Re: aesthetic evaluation (was: RE: (OT) Music
|From:||Andy Canivet <cathode_ray00@...>|
|Date:||Thursday, June 13, 2002, 21:54|
>From: JS Bangs <jaspax@...>
>Reply-To: Constructed Languages List <CONLANG@...>
>Subject: Re: aesthetic evaluation (was: RE: (OT) Music
>Date: Thu, 13 Jun 2002 14:08:06 -0700
>Andy Canivet sikyal:
> > > > a set of aesthetic principles, just as we may not agree on moral
> > > > principles, it's still better to attempt to formulate and justify
> > > > aesthetics and morals, instead of simply acquiescing to "anything
> > >goes."
> > > > IMHO.
> > > >
> > > >
> > >How does one justify moral or aesthetic principles other than with
> > >respect to a set of moral or aesthetic principles?
> > I think ultimately the only justification for moral or aesthetic
> > would have to be on A) the basis of emotion (esp. compassion and empathy
> > the case of morality), and B) the argument that moral and aesthetic
> > principles are good for social harmony and therefore survival, but then
> > survival is only justifiably good for emotional / substantive reasons as
> > well. But if it all defaults to emotion then I guess you're right, the
> > notion of justification seems pretty ridiculous in any objective sense.
> > Erk...
>Eh? The most popular justification for moral principles is, and long has
>been, appeal to an outside, absolute standard. Standards are usually set
>down by [gG]od(s?), but need not be--the Platonic Forms are non-personal,
>as is the Tao, but both can be used as moral principles. It is only a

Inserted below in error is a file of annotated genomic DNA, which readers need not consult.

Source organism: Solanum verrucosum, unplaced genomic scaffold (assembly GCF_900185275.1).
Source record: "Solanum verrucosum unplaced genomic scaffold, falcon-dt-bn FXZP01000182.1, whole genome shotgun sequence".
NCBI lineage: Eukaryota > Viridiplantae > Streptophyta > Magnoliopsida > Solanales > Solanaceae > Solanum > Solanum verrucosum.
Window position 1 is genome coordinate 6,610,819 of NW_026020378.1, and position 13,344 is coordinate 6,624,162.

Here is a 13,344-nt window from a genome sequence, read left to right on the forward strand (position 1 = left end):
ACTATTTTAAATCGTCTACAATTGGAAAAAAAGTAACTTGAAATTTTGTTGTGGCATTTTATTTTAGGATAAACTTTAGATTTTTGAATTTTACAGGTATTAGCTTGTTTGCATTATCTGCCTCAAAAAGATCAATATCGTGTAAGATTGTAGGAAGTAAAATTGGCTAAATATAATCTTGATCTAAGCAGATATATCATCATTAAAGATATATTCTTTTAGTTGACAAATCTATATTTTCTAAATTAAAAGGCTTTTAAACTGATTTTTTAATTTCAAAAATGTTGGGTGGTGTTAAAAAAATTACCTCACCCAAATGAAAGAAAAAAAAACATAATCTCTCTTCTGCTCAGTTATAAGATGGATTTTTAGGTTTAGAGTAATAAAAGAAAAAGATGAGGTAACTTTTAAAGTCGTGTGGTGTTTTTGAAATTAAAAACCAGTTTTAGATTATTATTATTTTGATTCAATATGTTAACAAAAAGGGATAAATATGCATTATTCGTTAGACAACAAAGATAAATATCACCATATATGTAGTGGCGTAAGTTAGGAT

>short leap to propose that aesthetic principles may be similarly derived.
>I am aggressively agnostic about the existence of such *aesthetic*
Stephen Bachelor says its good to be aggressively agnostic about everything,
and I quite agree. You're right, typically western philosophy has appealed
to an objective standard for morality, but ultimately it fails because it is
impossible to prove the existence of such a standard. This is what
Nietzsche meant when he said that God was dead, and what the existentialists
were all about - finding some subjective yet reliable and universal basis
for moral action. Ultimately, the existentialists fail because they remain
trapped in the Platonic-Cartesian framework that distinguishes between
subject and object, even though they are trying to reject it.
Be careful you aren't applying Cartesian thinking to the Tao. Granted,
different sects of Taoism believe different things about it and about
morality - but the philosophical concept of Tao (and Buddhist "emptiness")
is not external to the existence of individual objects. It is not a godhead
or platonic realm that sits outside the world - it IS the world. Existence
itself is interpreted as a relational process, and each object only exists
with reference to others (and therefore is dependent on them for its very
being). In fact, there are no objects, because they themselves are only
impermanent processes (hence, the world is "empty").
This seems to be what the pre-socratics meant by the "logos." A good
western account of a similar concept can be found in Martin Buber's "I and
Thou." Morality falls right out of the metaphysics - we are dependent on
each other for our very existence, so we ought to be good to each other as
much as we can. Of course, because it trancends subject-object distinction,
morality can't be objectified into a standard for behavior - what is right
is always situational, experiential, and subjective (and thus impossible to
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